As for why anyone would take such an internship, assuming anyone ever does... I had heard of the French thing where you go and work unpaid in a high-end restaurant, where the idea might be that this is indeed in lieu of schooling, an old-school apprenticeship, and then you go on to make that work your career. And this can trickle down, such that any restaurant with pretentions of any kind can claim to be offering a hospitality-careers networking opportunity or something. What happens with any position is, once it's called an internship, it looks somehow meaningful on a resume, or people hope it will, or it indicates class status, or... I have no idea. Not that I'd be in a postion to know, but I'd imagine employers would look more favorably at applicants who'd spent time working in food service than at someone with food-service internship experience. Or... maybe that sounds more management-track-like, regardless of tasks completed? Who knows.

Basically, though, urban/suburban types have been going to work for free on farms for ages, I suspect, out of whichever hippie inclinations. The difference here is that it's working unpaid for a hip urban restaurant with agricultural pretensions.

Phoebe said...


Some of this already is law, I believe, but not enforced. And I was pleased to see how publicized this already is, presumably with a boycott in mind. I've never been to the Bushwick Roberta's, which is apparently one of those high-end restaurants that looks intentionally scruffy, but from what I can tell of their business model from the stands they sometimes have in Manhattan, it's an especially for-profit enterprise. The $10 pizza in a city of $2-ish slices, to-go only, and no better than many of those slices, suggested the place has some nerve.

I think I'd go further than you would with a ban on these. As it stands, it's easy enough to make the case that just about anything is educational. Entry-level workers will always need some training, and probably aren't contributing immensely to profits. And college credit means, you pay the college for the opportunity to go work at some for-profit establishment. I could see a system in which apprenticeships were somehow regulated but separate from "school," and actually replaced the need to pay beyond living expenses for one's training.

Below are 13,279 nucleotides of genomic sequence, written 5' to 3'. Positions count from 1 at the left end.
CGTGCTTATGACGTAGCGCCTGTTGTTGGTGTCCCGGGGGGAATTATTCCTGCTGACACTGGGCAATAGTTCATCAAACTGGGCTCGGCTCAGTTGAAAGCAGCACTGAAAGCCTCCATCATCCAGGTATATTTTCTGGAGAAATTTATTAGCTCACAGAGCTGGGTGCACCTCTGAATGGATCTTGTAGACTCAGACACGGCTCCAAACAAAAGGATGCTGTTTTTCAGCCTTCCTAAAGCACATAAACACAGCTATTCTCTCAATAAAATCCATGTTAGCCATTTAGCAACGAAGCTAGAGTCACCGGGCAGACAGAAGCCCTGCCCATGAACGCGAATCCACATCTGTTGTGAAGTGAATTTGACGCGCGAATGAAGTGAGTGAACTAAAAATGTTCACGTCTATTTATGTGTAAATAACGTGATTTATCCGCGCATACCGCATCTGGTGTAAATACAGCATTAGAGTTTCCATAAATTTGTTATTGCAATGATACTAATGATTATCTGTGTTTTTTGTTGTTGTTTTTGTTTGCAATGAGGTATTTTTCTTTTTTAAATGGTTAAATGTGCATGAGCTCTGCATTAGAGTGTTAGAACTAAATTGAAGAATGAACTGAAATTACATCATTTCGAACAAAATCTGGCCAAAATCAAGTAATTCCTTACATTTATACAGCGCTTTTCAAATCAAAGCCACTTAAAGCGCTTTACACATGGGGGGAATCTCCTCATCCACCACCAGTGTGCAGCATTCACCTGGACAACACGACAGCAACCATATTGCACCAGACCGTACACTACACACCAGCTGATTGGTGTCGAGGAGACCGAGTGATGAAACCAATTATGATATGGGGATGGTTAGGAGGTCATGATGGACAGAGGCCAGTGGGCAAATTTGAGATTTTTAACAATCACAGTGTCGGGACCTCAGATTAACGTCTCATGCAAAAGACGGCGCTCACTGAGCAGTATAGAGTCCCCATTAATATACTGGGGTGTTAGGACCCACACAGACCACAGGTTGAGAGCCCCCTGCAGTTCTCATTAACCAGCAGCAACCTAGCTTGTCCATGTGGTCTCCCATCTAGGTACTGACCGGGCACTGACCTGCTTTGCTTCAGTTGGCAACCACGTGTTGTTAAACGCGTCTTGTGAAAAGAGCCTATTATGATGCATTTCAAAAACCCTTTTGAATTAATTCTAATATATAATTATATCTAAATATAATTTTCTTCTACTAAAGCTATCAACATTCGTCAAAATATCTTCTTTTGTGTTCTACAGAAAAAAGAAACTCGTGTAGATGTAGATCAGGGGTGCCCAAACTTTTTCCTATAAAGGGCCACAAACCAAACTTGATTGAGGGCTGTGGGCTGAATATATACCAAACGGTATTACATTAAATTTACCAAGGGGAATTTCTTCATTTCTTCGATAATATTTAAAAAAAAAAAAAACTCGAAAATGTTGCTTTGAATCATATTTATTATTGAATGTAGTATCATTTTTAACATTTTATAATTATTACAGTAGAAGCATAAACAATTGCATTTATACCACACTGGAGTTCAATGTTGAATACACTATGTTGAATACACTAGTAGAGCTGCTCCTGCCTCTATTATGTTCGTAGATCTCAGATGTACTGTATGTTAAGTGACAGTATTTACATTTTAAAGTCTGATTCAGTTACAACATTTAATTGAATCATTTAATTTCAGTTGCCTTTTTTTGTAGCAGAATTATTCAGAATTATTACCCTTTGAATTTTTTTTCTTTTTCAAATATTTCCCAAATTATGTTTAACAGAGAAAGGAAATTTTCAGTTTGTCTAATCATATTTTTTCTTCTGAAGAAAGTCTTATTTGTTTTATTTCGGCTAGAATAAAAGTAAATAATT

Phoebe said...

Update for Caryatis:

A commenter to the NYMag article reports having worked as an unpaid-intern line cook at Roberta's. According to said commenter, who's apparently done a lot of this sort of thing, this was a bad gig even by unpaid-kitchen-work standards.

But the comment does shed some light on why people sign up for this. Under better circumstances, "The chefs understand you're helping out for no pay, and tend to treat you pretty well. They make you good food, spend more time teaching you, and aren't as tough on you as other paid cooks."

Note the "helping out" bit. I don't think there's any illusion that this is work that costs the restaurant money.

Britta said...

I picture Marx giving a slow clap to the capitalists who figured out how to get workers to "sell their labor power" for absolutely nothing.

But yeah, being a line cook is already a crappy, underpaid job. I can't imagine doing it for free, and I can't imagine that this is good for paid workers in the cooking industry, either. Also, my guess is this is a violation of labor laws. There should be a crackdown, preferably with lots of embarrassing publicity.